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  • There are no pronouns in the Nineteenth Amendment

    The Nineteenth Amendment reads, 

    The right of citizens of the United States to vote shall not be denied or abridged by the United States or by any State on account of sex.

    It was ratified 100 years ago, on Aug. 18, 1920 – in time for more than eight million women to vote in the presidential election that year. 

    There are no pronouns in the Nineteenth Amendment. There are two reasons for this:

    1. The amendment, originally proposed in 1878, mirrors the language of the 15th Amendment, ratified in 1870, which extended voting rights to African Americans, and which has no pronouns.
    2. Pronouns are ambiguous, especially gender pronouns, especially in the law.
  • Pronouns on TV: pop culture meets inclusive language

    You know that gender pronouns like hie and zie are a thing when they start showing up in TV dramas. If you haven’t noticed them, never fear, for I, your professor of pronouns, will now enlighten you.

    Let’s start with hen. It’s Swedish, not English, but be patient, because there’s an English tie-in at the end. 

  • Heer, hiser, himer: Pronouns in the news, 1912 edition

    On January 7, 1912, a headline in the Chicago Tribune breathlessly announced, “Mrs. Ella Young Invents Pronoun . . . Makes Principals Gasp.” Ella Flagg Young, Superintendent of Chicago’s public schools, told the Tribune she thought up what she called the “duo-personal” pronouns he’er, his’er, and him’er as she walked to a meeting with school principals. The story went viral. Then it unraveled.

  • The oldest genderless pronouns are lo and zo, for French, and e, es, em, for English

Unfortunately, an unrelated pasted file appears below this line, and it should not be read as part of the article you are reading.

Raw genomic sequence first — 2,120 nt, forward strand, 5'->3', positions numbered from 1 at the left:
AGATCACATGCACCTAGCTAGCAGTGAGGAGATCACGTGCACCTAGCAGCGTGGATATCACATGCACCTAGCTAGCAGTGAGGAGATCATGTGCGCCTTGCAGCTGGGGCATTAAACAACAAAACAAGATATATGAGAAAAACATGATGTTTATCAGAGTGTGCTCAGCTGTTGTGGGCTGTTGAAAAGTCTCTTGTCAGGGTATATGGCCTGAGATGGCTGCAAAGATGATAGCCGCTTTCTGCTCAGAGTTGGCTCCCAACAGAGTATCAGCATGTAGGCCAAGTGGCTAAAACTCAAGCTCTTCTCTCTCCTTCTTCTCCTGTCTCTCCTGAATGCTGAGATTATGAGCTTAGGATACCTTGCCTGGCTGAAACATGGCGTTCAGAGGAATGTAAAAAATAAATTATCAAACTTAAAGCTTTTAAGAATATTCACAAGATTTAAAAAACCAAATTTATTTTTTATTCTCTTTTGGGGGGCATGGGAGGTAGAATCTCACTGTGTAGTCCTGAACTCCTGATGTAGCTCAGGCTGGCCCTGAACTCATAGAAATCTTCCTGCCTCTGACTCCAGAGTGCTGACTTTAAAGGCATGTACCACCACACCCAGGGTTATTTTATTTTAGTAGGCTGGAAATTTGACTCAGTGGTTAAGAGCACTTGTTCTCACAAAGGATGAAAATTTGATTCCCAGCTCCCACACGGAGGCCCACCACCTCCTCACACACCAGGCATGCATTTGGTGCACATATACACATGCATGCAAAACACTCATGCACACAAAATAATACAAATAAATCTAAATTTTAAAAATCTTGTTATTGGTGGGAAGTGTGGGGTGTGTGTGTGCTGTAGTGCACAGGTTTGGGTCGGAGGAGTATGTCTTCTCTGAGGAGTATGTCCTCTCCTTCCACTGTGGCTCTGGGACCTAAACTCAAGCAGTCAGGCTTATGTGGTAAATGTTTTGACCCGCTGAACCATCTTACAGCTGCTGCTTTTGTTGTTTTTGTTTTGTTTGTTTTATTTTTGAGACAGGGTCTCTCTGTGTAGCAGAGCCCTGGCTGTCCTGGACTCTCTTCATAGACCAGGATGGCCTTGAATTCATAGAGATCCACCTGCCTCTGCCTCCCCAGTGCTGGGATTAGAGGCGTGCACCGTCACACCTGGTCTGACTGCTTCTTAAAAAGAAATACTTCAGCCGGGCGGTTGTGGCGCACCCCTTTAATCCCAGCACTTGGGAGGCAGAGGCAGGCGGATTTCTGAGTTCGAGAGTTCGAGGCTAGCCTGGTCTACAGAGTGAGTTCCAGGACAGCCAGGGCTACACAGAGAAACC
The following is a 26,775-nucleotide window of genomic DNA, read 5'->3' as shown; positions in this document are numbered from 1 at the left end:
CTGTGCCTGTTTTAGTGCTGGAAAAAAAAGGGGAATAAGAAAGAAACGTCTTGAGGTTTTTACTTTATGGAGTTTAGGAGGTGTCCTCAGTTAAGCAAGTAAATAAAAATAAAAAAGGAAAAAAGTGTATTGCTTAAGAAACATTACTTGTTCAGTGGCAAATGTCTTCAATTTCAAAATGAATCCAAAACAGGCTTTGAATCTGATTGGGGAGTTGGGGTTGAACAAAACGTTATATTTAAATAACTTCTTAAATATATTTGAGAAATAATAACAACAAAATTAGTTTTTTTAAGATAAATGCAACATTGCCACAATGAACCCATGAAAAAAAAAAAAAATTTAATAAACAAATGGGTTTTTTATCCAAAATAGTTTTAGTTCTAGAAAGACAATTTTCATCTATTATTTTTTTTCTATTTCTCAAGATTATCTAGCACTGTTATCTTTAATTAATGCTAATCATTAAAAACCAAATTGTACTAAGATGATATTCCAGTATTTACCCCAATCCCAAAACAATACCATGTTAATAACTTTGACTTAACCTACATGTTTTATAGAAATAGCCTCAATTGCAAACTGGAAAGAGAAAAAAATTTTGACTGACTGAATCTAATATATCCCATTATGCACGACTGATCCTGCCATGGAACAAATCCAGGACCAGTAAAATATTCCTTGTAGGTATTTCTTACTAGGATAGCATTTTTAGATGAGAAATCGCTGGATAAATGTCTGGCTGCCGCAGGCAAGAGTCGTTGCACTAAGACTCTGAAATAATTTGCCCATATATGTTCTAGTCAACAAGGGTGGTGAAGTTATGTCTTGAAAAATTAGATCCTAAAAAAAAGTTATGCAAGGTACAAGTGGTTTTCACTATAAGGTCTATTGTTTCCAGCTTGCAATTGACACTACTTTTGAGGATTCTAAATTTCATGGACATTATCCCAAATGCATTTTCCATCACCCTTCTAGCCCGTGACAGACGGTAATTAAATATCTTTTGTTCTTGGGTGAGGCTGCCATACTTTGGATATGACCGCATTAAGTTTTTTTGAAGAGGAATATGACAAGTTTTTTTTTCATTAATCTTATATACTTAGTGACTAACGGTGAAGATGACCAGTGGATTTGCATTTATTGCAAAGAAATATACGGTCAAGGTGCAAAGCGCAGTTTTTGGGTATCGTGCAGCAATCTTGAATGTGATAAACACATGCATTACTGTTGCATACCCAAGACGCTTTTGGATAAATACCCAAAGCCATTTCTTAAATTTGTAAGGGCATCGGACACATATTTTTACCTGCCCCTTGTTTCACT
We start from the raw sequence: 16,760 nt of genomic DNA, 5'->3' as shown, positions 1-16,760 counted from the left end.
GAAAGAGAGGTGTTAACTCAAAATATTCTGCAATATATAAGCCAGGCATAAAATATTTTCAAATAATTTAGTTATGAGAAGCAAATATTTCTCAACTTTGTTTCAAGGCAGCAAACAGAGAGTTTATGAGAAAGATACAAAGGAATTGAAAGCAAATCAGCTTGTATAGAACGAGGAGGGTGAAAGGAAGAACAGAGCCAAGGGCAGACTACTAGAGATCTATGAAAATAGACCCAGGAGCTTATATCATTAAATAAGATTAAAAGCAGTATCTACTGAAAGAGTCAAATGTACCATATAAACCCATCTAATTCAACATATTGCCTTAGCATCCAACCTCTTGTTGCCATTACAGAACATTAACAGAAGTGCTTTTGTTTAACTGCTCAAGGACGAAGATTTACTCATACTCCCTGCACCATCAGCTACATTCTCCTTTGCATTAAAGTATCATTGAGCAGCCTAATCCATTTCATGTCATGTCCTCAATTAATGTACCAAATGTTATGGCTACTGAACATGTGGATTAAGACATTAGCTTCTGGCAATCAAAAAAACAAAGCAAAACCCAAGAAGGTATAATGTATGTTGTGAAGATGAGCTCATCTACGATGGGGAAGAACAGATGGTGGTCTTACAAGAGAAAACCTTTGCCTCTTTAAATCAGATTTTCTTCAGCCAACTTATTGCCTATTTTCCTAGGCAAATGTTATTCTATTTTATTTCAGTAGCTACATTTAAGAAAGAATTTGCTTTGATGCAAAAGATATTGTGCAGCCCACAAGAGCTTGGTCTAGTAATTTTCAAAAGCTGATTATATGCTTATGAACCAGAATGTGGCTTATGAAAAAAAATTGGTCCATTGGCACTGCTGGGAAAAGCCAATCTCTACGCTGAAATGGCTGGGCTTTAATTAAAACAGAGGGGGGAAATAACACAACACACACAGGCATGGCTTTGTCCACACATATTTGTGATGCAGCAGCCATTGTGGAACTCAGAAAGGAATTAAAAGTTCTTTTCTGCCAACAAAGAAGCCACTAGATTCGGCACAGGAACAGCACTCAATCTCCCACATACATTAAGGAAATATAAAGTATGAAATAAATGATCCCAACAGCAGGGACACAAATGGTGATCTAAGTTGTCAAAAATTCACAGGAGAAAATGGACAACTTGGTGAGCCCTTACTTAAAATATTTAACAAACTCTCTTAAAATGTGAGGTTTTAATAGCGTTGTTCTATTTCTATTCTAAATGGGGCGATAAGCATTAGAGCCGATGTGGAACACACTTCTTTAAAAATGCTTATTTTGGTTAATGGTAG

In 1765, Joachim Faiguet de Villeneuve invented two genderless third-person pronouns, lo (singular) and zo (plural), for an artificial language that he called Langue nouvelle, or ‘new language.’ English didn’t catch up until 1841, when Francis Augustus Brewster coined e, es, and em.

  • A grammar lesson for Justice Alito

    By a vote of 6-3 in Bostock v. Clayton County, on June 15, 2020, the U.S. Supreme Court ruled that “an employer who fires an individual merely for being gay or transgender violates Title VII.”

    But in a section in his dissent in the case headed “Freedom of Speech,” Justice Samuel Alito warns that the Bostock decision not only opens up bathrooms and locker rooms to sexual predators, it runs afoul of the First Amendment by forcing people to use gender pronouns against their will.  

    Justice Alito is wrong about pronouns, and so here’s a little grammar lesson for him. 

  • Verbing pronouns

    Nonbinary singular they has become so normal that people now want to know the rules for how to use it. Which is right, they is or they are? Is the reflexive themself or themselves? Even if your answer is, “Wait, what rules? There are no rules,” the fact that anybody’s asking is all the proof we need that English pronouns are continuing to change. Here’s the latest change: as we see in this tweet from the British writer and gender activist, Shon Faye, nonbinary singular they has become a verb:

    A trans man described his period of identifying as nonbinary to me the other day as “I was they/themming at the time.”

  • It’s National Grammar Day. I can’t even, and you shouldn’t either.

    National Grammar Day is March 4 because it’s the only day of the year that’s a complete sentence. It’s a command, March forth, right? Verb plus adverb, if you’re being pedantic. 

    Except that National Grammar Day is the Day of Purism, not to be confused with Purim, which is actually a week later. And purists believe—forgive me for stereotyping—that a noun can’t become a verb. March, the month, is a noun. March, the command, is a verb. So if a purist is to be consistent, their belovèd National Grammar Day is based on a lie. 

  • From they to tey to te: pronoun mansplaining in the 1970s